Our Opinion: Medical field should offer upfront pricing

Published 9:56 am Wednesday, July 23, 2014

You check into a hotel. The clerk tells you the price for a nonsmoking room with a king-size bed.

You look into buying a TV set. Signs beneath TV sets on a shelf or along the wall tell you what the prices are.

You need to get an alignment, brake job, muffler replacement or just about any work done on your car, the shop calls you to let you know an estimated price before its mechanics begin.

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You need to get an appendectomy, wear a cast for a broken bone, treat a fungal toenail, remove an eye cataract, have a colonoscopy, birth a baby, repair a knee or any other medical procedure, no one can tell you what to expect without going through a pricing structure so difficult that it takes days or weeks to inform the customer of the prices.

And despite the Affordable Care Act and the widespread discussions of what was wrong with American health care in the months before it was passed — when many Americans raised the problem of not being able to budget their medical expenses — the same problem still exists.

Many families cannot afford health care because they have been burned fiscally and burdened financially by unexpected costs. The expenses clearly could be considered hidden costs, as patients are making financial decisions on the spot without knowing the cost.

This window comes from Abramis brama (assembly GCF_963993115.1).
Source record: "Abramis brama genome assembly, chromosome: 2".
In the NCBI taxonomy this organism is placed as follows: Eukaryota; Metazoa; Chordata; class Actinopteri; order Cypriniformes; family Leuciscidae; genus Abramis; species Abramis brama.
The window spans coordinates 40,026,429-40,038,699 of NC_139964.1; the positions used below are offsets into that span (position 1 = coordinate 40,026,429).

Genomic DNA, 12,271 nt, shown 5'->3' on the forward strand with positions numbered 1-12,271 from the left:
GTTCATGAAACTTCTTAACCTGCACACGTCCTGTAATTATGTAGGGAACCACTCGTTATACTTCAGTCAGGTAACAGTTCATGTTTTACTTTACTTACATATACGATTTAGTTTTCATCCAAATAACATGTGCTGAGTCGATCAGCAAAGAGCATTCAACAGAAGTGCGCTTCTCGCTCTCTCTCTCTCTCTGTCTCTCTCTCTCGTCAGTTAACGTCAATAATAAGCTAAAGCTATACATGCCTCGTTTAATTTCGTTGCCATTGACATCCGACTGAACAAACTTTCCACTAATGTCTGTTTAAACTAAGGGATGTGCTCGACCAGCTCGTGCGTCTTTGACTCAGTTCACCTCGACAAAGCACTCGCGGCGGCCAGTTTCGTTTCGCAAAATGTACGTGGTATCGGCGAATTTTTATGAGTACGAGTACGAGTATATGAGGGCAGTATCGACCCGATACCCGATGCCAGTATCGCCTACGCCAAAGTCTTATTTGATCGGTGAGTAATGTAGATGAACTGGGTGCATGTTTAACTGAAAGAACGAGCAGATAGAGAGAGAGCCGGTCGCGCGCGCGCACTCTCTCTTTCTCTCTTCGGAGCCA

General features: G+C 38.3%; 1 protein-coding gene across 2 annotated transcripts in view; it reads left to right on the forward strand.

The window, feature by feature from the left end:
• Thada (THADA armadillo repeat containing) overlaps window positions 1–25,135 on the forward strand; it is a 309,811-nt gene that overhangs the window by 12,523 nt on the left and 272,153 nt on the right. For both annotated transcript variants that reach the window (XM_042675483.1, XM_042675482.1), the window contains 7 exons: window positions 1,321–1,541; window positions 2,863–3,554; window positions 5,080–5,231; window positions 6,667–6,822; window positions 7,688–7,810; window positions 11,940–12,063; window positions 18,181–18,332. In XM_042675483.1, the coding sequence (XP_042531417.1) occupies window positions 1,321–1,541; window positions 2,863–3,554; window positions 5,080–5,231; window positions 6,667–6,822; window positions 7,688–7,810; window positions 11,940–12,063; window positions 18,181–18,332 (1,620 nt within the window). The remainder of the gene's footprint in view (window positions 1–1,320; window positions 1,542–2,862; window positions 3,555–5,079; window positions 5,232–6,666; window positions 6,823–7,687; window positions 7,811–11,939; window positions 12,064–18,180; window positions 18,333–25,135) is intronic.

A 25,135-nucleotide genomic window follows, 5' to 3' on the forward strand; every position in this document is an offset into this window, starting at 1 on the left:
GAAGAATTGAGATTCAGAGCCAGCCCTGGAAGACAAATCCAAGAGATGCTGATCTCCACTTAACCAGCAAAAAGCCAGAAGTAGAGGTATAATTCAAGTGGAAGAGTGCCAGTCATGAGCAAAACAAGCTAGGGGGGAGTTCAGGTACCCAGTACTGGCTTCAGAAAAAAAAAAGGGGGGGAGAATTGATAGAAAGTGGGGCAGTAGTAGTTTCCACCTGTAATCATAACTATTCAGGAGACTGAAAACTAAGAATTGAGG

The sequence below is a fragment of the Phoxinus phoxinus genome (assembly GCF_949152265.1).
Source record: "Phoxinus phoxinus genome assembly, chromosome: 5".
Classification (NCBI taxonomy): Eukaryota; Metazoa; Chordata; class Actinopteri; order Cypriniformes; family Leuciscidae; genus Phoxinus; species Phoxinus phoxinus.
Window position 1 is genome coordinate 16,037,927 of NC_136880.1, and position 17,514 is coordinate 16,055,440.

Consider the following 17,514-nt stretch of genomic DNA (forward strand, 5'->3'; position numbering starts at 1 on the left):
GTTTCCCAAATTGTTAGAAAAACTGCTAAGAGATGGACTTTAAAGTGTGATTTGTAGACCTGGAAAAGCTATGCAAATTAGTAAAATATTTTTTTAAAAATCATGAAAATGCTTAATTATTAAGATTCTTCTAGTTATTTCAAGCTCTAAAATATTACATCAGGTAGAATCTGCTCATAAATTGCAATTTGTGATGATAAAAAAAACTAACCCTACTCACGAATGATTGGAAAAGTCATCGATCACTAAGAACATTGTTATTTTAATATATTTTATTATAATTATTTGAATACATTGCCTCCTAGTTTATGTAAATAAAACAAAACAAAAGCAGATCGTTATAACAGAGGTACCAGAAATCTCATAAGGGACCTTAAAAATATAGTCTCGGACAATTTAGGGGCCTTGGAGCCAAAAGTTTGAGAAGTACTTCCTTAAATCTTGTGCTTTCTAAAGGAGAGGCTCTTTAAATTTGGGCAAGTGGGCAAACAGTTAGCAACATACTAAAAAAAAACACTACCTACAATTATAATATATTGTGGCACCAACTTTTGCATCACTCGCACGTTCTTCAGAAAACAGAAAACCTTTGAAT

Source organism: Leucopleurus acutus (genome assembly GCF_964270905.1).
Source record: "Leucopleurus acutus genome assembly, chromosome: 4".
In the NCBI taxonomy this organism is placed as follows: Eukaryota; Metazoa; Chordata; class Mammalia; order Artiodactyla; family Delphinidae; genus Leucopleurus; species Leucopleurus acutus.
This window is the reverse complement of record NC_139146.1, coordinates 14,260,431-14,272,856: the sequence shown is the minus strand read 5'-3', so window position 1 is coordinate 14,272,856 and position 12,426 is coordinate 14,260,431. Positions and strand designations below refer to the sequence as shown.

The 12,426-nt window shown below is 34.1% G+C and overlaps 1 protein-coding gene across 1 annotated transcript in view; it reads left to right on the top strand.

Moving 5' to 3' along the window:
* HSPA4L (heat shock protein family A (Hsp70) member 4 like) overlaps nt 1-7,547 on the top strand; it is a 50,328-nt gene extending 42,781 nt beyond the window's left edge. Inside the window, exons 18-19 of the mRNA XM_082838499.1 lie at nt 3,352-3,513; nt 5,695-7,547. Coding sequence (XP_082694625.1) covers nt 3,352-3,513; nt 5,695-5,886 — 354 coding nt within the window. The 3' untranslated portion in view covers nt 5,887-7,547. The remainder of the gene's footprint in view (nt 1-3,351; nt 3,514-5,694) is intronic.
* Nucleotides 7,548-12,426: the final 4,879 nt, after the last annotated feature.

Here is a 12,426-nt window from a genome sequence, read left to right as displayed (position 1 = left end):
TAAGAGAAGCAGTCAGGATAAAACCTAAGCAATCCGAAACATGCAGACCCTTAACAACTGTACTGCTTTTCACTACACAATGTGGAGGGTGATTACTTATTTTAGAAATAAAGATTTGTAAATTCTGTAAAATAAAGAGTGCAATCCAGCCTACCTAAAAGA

Kid breaks a bone in an unusual location. Doctors ask the mother if she wants the boy to stay overnight. She consents because, hey, she’s a concerned mother. The next week she gets a big bill that she could have avoided if she knew the pricing upfront, like a TV set, a hotel room or with automobile repair.

We doubt most patients have any inkling whatsoever that a helicopter flight will cost them $15,000 and probably won’t be covered very well by insurance, if at all.

The Affordable Care Act is the law of the land. There is no undoing that. But it is time for America to begin talks on the next wave of health care changes, and we hope that any new law would be aimed not so much at the system as a whole but at aiding consumers to make smart choices. Legislation could require health providers and insurance companies to work together more smoothly to provide upfront prices. This costs this. That costs that.

It seems rather un-American — the U.S. is a land of capitalism — to not provide consumers with the prices before they buy goods and services.